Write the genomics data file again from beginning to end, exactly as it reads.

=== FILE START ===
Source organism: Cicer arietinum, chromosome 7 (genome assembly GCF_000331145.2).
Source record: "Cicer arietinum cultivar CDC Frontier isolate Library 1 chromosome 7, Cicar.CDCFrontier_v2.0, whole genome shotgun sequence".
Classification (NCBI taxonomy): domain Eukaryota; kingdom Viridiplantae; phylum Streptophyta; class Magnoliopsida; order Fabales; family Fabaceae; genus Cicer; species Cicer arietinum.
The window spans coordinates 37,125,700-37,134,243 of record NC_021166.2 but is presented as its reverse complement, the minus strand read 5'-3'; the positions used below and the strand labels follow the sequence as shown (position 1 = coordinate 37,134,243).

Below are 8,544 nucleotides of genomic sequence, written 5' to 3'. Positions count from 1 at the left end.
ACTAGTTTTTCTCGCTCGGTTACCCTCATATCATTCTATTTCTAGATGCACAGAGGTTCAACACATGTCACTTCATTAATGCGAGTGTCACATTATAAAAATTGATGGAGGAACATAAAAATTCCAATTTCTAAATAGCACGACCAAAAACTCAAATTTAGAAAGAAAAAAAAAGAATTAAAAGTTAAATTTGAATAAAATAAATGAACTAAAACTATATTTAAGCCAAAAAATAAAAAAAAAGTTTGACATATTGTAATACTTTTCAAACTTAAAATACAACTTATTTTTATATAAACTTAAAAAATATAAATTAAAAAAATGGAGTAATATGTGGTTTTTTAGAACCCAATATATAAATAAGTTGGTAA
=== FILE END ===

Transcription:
Source organism: Cicer arietinum, chromosome 7 (genome assembly GCF_000331145.2).
Source record: "Cicer arietinum cultivar CDC Frontier isolate Library 1 chromosome 7, Cicar.CDCFrontier_v2.0, whole genome shotgun sequence".
Classification (NCBI taxonomy): domain Eukaryota; kingdom Viridiplantae; phylum Streptophyta; class Magnoliopsida; order Fabales; family Fabaceae; genus Cicer; species Cicer arietinum.
The window spans coordinates 37,125,700-37,134,243 of record NC_021166.2 but is presented as its reverse complement, the minus strand read 5'-3'; the positions used below and the strand labels follow the sequence as shown (position 1 = coordinate 37,134,243).

Below are 8,544 nucleotides of genomic sequence, written 5' to 3'. Positions count from 1 at the left end.
ACTAGTTTTTCTCGCTCGGTTACCCTCATATCATTCTATTTCTAGATGCACAGAGGTTCAACACATGTCACTTCATTAATGCGAGTGTCACATTATAAAAATTGATGGAGGAACATAAAAATTCCAATTTCTAAATAGCACGACCAAAAACTCAAATTTAGAAAGAAAAAAAAAGAATTAAAAGTTAAATTTGAATAAAATAAATGAACTAAAACTATATTTAAGCCAAAAAATAAAAAAAAAGTTTGACATATTGTAATACTTTTCAAACTTAAAATACAACTTATTTTTATATAAACTTAAAAAATATAAATTAAAAAAATGGAGTAATATGTGGTTTTTTAGAACCCAATATATAAATAAGTTGGTAA